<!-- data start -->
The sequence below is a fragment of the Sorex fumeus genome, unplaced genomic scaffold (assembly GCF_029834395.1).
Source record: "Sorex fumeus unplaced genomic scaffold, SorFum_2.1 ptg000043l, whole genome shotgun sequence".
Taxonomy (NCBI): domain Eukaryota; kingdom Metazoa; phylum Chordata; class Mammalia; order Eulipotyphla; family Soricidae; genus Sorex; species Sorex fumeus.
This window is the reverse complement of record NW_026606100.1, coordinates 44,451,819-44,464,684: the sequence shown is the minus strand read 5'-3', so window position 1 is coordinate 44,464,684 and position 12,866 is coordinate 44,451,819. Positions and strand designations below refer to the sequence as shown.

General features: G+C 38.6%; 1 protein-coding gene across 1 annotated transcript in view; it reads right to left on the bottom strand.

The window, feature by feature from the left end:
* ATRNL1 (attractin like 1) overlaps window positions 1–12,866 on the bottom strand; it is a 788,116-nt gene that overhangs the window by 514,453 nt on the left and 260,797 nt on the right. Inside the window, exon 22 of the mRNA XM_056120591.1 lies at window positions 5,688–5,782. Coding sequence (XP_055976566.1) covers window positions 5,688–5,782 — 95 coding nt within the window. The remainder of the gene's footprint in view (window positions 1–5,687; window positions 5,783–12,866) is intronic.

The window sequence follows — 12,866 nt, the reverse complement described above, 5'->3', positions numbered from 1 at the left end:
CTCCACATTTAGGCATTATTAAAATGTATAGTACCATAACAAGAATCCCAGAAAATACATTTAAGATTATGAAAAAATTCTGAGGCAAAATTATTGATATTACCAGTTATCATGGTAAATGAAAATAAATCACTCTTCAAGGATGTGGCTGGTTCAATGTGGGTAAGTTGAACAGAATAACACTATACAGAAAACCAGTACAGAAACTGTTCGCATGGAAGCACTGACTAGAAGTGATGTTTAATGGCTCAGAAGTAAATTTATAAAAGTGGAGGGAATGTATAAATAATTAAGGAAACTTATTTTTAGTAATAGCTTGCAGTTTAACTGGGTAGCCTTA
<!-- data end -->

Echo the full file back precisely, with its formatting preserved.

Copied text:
The sequence below is a fragment of the Sorex fumeus genome, unplaced genomic scaffold (assembly GCF_029834395.1).
Source record: "Sorex fumeus unplaced genomic scaffold, SorFum_2.1 ptg000043l, whole genome shotgun sequence".
Taxonomy (NCBI): domain Eukaryota; kingdom Metazoa; phylum Chordata; class Mammalia; order Eulipotyphla; family Soricidae; genus Sorex; species Sorex fumeus.
This window is the reverse complement of record NW_026606100.1, coordinates 44,451,819-44,464,684: the sequence shown is the minus strand read 5'-3', so window position 1 is coordinate 44,464,684 and position 12,866 is coordinate 44,451,819. Positions and strand designations below refer to the sequence as shown.

General features: G+C 38.6%; 1 protein-coding gene across 1 annotated transcript in view; it reads right to left on the bottom strand.

The window, feature by feature from the left end:
* ATRNL1 (attractin like 1) overlaps window positions 1–12,866 on the bottom strand; it is a 788,116-nt gene that overhangs the window by 514,453 nt on the left and 260,797 nt on the right. Inside the window, exon 22 of the mRNA XM_056120591.1 lies at window positions 5,688–5,782. Coding sequence (XP_055976566.1) covers window positions 5,688–5,782 — 95 coding nt within the window. The remainder of the gene's footprint in view (window positions 1–5,687; window positions 5,783–12,866) is intronic.

The window sequence follows — 12,866 nt, the reverse complement described above, 5'->3', positions numbered from 1 at the left end:
CTCCACATTTAGGCATTATTAAAATGTATAGTACCATAACAAGAATCCCAGAAAATACATTTAAGATTATGAAAAAATTCTGAGGCAAAATTATTGATATTACCAGTTATCATGGTAAATGAAAATAAATCACTCTTCAAGGATGTGGCTGGTTCAATGTGGGTAAGTTGAACAGAATAACACTATACAGAAAACCAGTACAGAAACTGTTCGCATGGAAGCACTGACTAGAAGTGATGTTTAATGGCTCAGAAGTAAATTTATAAAAGTGGAGGGAATGTATAAATAATTAAGGAAACTTATTTTTAGTAATAGCTTGCAGTTTAACTGGGTAGCCTTA